Dr. Seuss, Reading and Successful Learning
Successful Learning Educational Services recently purchased two limited edition Seuss prints from Marcus Ashley Fine Art Gallery in Tahoe, Nevada. The art displays our work perfectly! Our tutors and staff come alongside a student who would love to be able to read. These students, who need reading instruction provided in the way that they learn, require support during this journey to reading. We provide the necessary support and instruction. In time, students are then able to read whatever they desire on their own. This is the reason we are celebrating!
In September 2017, Successful Learning Educational Staff and families celebrated the unveiling of limited edition prints of two of Dr. Seuss renditions from Seuss’, I Can Read With My Eyes Shut. It was a fun event and we are proud to display these prints to remind us of the positive outcomes for students when they receive reading instruction in a structured literacy environment.
Historical Reading Instruction
“Dick and Jane primers came with guides that championed the “look-say” approach. This method—which became popular during the 1930s—calls for largely ignoring phonics. Instead, a printed word is repeatedly shown to a child while the teacher says it out loud. Helpful pictures are often involved as well. So typical Dick and Jane paragraphs go something like this: “Look, Spot. Oh, look, look Spot. Look and see. Oh, see.”
“With enough repetition, pupils learn (at least in theory) to “sight read” a given word and add more to their vocabulary—and subconsciously pick up the basics of phonics in the process, enabling them to break down and pronounce new words on their own for reading.” (source)
This approach to reading began to be used in the 1830’s in America and is still used in many educational communities today. Interestingly, the approach assumes that students will simply learn the basics of phonics by having exposure to the written language. What was experienced using this method by educators as they began measuring progress, was that reading scores were dropping, even in the 1960’s.
This method gained a resurgence in the 1990’s with the popular approach to the Reader’s Workshop, use of the computer with computer based games, and other popular methods. The results have been the same as in other generations where the method of look-say teaching has been used. Many students do not become proficient readers.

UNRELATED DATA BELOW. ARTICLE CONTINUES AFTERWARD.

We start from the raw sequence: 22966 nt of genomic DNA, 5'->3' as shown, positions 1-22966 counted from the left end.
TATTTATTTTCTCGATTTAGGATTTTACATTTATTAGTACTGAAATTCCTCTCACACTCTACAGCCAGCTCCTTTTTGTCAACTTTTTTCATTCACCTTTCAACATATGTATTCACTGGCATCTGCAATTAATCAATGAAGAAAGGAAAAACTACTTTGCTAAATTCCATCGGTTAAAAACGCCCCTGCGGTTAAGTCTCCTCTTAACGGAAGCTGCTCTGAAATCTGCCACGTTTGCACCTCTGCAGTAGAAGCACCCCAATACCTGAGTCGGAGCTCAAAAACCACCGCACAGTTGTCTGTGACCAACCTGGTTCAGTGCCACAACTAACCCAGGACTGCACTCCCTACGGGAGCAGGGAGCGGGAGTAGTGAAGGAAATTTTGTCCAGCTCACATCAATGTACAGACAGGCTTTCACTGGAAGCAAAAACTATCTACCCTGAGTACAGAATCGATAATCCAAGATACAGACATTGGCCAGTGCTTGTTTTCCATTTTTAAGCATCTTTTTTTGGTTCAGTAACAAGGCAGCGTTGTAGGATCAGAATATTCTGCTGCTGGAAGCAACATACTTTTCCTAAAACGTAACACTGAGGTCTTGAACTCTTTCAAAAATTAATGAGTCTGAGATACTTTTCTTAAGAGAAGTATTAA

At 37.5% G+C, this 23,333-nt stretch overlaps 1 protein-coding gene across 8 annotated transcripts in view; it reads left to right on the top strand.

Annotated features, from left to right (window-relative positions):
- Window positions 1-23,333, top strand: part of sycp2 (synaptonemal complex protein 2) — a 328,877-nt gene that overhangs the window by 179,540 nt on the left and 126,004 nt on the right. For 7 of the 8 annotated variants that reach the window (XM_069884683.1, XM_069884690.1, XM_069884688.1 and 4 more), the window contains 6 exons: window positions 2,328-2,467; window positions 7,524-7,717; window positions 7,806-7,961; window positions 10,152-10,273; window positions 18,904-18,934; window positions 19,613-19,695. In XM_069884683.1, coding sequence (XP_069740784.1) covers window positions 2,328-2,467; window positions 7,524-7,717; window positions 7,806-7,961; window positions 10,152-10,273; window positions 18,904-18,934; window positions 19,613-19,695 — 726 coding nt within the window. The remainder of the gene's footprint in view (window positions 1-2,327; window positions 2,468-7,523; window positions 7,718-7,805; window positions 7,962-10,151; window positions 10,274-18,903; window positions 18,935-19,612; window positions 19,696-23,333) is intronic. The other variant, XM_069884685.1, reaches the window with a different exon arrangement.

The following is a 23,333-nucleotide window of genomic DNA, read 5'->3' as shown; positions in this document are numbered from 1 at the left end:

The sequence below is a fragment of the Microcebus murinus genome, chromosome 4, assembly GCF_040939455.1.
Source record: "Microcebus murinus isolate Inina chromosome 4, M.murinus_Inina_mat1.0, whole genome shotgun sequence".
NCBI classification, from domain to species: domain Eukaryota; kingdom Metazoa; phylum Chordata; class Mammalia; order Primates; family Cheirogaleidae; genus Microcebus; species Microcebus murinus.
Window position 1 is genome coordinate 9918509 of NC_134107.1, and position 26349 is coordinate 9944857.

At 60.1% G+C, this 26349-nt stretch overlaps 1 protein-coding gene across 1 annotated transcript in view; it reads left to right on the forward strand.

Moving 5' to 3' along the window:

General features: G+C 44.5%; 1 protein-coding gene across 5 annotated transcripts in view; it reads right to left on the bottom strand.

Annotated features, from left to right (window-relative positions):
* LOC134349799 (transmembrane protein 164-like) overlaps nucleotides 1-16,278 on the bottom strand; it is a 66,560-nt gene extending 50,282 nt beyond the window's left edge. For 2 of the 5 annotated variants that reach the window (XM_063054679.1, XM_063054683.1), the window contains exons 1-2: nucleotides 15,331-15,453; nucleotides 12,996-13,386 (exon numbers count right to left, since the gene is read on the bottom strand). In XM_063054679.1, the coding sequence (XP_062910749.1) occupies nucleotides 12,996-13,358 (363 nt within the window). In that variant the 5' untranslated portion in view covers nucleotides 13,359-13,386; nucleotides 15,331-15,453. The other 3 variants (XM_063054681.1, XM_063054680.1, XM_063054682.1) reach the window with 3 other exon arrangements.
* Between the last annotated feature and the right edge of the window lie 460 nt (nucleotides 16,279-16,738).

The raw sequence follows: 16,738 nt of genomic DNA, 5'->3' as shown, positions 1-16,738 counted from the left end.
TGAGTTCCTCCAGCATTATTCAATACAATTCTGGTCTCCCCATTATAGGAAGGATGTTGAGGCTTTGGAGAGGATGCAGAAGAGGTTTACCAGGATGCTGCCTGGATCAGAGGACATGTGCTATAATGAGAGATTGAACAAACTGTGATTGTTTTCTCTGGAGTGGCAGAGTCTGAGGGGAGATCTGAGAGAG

We know that Dr. Seuss wrote many books beloved by children and their parents. The sharing of these stories happens early in most children’s lives, at home and at school. Children love to pick up these books and “read” them. To learn more about early reading, explore the content below:
So, what does that have to do with Dr. Seuss?
The 1960’s classroom was filled with Dick and Jane books. Seuss believed the Dick and Jane books were boring to children.
Houghton Mifflin, a prominent book publishing company, noted that reading levels were going down in schools. A director from Houghton Mifflin reportedly sent Seuss a list of 350 words students were expected to easily read and gave him the challenge to write a book that would keep children interested in reading, using at least 250 of the words on the list. The Cat in the Hat was the result! Seuss used 250 words to write this now quintessential, must-have book.
Green Eggs and Ham was born out of a bet from Bennett Cerf, Seuss’ editor. He bet that Seuss couldn’t write an intriguing book with only 50 words. Of course, Seuss proved him wrong. Green Eggs and Ham is comprised of only 50 words and is a favorite book of many children.
Dr. Seuss’ books gained immense popularity over time. Even today, Read Across America, a national movement created by the NEA that promotes reading across America, uses Dr. Seuss books as a promotional tool to encourage reading in all 50 states. We applaud the effort our schools are making to promote reading at every grade level.